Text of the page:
Contest #4 shortlist ⭐️



John lay on the dark blue paisley rug of the creaking house across from Addie and tapped her nose gently until she finally opened her eyes, glazed with irritation, and let out a deep sigh. Their splayed positions, reminiscent of bear-skin rugs, mirrored one another’s with only the fifth appendage of Addie’s tail breaking the symmetry.

“Addie, why is life so easy for dogs?” John mused, continuing to stare at her in an effort to avoid the half-filled moving boxes with haphazardly scrawled labels that towered around the pair inside the ancient house John was supposed to be packing up.

“Well John, we just know how to better prioritize, I’d say” Addie replied, her eyes already shut again. John did not take the hint and continued rambling until Addie spoke up again.

“And at this moment, I’m going to return to the priority that is sleep, if you don’t mind.”

Addie was a seven-year-old hound mix with a touch of AKC certified yellow lab that she was rather proud of. She reminded John of this tidbit whenever possible by slipping it into the conversation so John knew it would not be long until she awoke again to remind him of her prestige or beg grumpily for food.

“Priorities for some dogs may vary depending on their breeding. As you know, the pedigree of my ancestors’ dictates that I must keep myself in peak physical condition, which is why I stick to such a rigorous exercising regiment of fifteen rounds of catch a day followed by a quick dip in the pool.”

“Addie, you only play catch because I suggest it, and the only time you ever swim is when the ball ends up in the water.”

“Yes John, and how does the ball end up in the pool so often?” Addie replied smartly without missing a beat. This was obviously intended to be a dig on John’s weak throwing arm and questionable aim but John knew that Addie secretly enjoyed the excuse to leap into the pool as the buoyancy of the water reminded her of her younger years.

“Now, why don’t you return to your packing and sorting so that you are able to locate my bowl before dinner time?” Addie said as she closed her eyes once more, signifying that the conversation was over. Addie never joked about dinner time. Dinner was the very first priority on Addie’s list and she had followed John around whining and casually commenting that she felt faint on more than one occasion after John had missed her non-negotiable six o’clock feeding time. And day trips were simply out of the question unless John had Mrs. Rolfbeger, the hunched old woman who had lived two doors down from the pair in John’s old apartment, come to feed Addie. She was the only one of their neighbors from Stalebrook who consistently fed Addie on time, and thus was the only one who Addie would allow into the house without a growl when John was away.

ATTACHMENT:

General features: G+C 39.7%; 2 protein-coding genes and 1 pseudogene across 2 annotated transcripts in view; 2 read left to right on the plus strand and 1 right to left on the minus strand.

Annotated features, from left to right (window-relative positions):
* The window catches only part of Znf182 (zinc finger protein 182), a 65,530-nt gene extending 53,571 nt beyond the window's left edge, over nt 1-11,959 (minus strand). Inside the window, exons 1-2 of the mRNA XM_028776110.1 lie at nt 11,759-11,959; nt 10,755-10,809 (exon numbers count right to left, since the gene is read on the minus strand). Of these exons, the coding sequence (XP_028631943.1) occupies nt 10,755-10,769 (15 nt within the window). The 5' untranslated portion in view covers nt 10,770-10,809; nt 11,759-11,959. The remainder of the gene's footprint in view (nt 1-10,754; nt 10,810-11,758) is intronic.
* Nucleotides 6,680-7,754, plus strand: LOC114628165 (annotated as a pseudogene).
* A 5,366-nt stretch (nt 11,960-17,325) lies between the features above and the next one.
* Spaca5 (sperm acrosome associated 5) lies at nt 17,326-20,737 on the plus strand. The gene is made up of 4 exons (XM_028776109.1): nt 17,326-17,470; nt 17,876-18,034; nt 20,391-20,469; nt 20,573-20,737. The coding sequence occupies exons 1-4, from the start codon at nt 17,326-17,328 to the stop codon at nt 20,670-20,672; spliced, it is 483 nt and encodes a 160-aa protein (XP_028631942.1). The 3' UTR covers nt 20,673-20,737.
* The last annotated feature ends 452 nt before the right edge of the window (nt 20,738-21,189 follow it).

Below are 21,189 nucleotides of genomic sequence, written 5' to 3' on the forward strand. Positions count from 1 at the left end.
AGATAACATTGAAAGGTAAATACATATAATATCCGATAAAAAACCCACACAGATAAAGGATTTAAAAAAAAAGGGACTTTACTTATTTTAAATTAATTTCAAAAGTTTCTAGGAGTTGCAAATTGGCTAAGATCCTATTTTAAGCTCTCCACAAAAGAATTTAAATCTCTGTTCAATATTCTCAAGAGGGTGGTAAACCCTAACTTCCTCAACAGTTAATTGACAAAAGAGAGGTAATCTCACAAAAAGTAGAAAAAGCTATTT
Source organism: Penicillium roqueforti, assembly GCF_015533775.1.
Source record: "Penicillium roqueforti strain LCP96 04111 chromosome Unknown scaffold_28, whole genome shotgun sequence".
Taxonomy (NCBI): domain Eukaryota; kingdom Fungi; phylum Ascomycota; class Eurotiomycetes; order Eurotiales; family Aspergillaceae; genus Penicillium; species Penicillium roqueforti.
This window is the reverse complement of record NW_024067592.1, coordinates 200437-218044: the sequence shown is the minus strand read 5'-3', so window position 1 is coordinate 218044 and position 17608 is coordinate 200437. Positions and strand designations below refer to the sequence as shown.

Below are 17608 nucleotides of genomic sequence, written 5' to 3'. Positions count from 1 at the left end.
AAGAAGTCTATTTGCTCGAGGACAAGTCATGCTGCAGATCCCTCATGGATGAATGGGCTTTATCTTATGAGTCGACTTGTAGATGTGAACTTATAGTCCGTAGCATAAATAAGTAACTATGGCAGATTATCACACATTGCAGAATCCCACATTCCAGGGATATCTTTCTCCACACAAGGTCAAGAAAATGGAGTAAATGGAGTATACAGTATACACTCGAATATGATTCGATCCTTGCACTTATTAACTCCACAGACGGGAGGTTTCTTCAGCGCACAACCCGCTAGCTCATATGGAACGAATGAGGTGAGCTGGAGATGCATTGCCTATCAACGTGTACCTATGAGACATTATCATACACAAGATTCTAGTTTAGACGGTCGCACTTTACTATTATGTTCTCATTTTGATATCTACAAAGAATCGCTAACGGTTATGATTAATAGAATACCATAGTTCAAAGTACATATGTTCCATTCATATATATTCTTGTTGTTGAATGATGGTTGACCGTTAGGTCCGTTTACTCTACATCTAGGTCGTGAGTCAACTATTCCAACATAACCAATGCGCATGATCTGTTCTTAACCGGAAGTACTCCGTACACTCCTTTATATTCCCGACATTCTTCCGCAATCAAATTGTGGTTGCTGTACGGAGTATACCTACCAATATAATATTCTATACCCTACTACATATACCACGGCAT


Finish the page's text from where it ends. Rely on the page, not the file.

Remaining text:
But John would have to find a new, reliable replacement for Mrs. Rolfberger now since they had moved from the only home Addie could remember to inhabit the creeky, ghoulish home that had belonged to the late Dr. Aberman and had now been bequeathed to John. Addie was not one to let emotional issues to go unaddressed and encouraged John to do the same. John, however, usually preferred to cope with stress by running away from his feelings in what he referred to as “starting with a clean slate.” Addie responded to this by reminding him that this was code for “abandoning his issues.” It was much simpler to address these problems promptly, especially since, when left festering, these pent-up feelings and unspoken words often led to a late dinner time or less frequent belly-rubs for her. Right now though, Addie knew that John was avoiding a great many things and the duty of securing a new companion for her when he was out for the day was not the first that needed to be addressed.

This time, Addie was not dealing with laments of a name forgotten at work or a rebuff from a woman at a bar as she had often before. John’s father was dead. This was not a silly stubbed toe or misplaced bone. This was being hit by a car after chasing a tennis ball too far into the road, and John was trying to desperately ignore the broken bones and road rash that he had acquired and pretend that he was not falling apart cell by broken cell.

John’s father, only ever referred to as Dr. Aberman, even by his son, had advanced quickly up the rungs of the corporate ladder of International Medicine being one of the few employees of the company who had gone to medical school, and having what was referred to as a “refreshing take on the more practical side of medicine.” This also meant that after giving up his day-practice and later his consulting positions at hospitals around the area of their home, Dr. Aberman could find no reason not to travel the world on his company’s dollar. Traveling at the excuse of “providing a comfortable lifestyle for his family” meant that the father and son only coexisted for one weekend a month and essentially, that John had become the man of the house at age ten. The weekends that Dr. Aberman did return never ended well for anyone since John and his mother had grown close and established a routine that worked perfectly well for the pair, and Dr. Aberman’s presence in the house only disrupted this balance. Soon, the doctor’s monthly visits home became bi-monthly and then he appeared only on holidays before fading from their lives altogether.